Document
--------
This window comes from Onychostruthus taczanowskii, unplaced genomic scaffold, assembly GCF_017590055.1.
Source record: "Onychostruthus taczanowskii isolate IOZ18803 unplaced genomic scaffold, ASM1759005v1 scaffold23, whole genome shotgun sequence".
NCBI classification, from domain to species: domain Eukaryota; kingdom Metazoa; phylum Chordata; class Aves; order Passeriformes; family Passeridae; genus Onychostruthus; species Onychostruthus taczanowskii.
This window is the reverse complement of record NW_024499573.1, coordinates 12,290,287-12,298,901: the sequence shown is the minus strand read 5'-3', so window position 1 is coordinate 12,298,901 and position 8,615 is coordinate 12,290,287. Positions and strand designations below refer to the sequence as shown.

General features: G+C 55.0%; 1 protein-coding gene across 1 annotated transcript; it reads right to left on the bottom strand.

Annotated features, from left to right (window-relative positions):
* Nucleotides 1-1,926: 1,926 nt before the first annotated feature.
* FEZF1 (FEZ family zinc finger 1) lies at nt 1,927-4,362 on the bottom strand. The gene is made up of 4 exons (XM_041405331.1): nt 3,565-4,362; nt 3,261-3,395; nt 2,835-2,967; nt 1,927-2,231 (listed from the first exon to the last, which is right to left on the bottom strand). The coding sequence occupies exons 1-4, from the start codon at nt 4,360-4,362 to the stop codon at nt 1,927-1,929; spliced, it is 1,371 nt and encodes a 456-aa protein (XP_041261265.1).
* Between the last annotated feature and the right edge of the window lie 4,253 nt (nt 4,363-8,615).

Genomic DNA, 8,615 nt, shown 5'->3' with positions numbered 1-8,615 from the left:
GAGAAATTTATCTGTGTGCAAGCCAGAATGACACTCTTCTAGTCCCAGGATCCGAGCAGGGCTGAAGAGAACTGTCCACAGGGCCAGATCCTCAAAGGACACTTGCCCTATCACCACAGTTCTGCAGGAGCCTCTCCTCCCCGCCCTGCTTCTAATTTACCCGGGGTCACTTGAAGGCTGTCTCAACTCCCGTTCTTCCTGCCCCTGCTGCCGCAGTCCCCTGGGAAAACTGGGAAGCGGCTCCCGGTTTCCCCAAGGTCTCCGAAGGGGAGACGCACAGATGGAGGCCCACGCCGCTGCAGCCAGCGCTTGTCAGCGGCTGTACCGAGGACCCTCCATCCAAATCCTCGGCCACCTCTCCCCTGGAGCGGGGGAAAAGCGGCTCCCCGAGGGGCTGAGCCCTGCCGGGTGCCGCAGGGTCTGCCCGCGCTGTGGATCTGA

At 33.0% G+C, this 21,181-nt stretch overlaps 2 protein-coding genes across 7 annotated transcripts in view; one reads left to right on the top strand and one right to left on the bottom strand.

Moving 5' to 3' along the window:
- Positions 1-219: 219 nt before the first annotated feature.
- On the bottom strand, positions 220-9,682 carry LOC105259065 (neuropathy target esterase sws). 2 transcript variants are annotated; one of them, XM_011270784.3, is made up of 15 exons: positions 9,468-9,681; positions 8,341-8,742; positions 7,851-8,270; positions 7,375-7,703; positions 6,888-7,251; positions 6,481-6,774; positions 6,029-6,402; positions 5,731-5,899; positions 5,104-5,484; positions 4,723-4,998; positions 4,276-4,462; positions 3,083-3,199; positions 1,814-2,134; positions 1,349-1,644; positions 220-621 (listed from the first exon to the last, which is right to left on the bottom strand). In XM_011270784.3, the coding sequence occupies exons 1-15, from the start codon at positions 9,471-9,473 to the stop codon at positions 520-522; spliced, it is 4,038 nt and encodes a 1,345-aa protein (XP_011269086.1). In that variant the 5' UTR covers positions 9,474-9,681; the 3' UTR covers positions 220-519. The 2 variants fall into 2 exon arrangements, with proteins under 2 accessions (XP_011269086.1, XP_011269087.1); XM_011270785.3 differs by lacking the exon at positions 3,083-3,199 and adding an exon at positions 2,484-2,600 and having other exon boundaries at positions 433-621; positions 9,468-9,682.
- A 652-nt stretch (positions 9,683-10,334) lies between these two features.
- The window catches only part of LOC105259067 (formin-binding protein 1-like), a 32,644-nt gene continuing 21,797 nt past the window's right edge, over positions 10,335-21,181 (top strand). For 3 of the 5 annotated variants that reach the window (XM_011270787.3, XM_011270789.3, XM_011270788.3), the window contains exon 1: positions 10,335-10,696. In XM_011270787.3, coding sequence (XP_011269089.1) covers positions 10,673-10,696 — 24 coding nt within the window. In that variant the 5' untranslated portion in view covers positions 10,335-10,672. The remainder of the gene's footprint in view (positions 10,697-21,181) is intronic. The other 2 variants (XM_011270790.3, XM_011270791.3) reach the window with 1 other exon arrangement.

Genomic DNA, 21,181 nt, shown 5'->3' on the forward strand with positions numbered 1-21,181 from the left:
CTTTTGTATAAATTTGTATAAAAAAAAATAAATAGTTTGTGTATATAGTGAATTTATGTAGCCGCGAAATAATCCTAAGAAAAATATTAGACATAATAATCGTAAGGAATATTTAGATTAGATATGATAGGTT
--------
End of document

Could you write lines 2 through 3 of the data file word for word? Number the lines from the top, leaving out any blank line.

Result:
Source record: "Onychostruthus taczanowskii isolate IOZ18803 unplaced genomic scaffold, ASM1759005v1 scaffold23, whole genome shotgun sequence".
NCBI classification, from domain to species: domain Eukaryota; kingdom Metazoa; phylum Chordata; class Aves; order Passeriformes; family Passeridae; genus Onychostruthus; species Onychostruthus taczanowskii.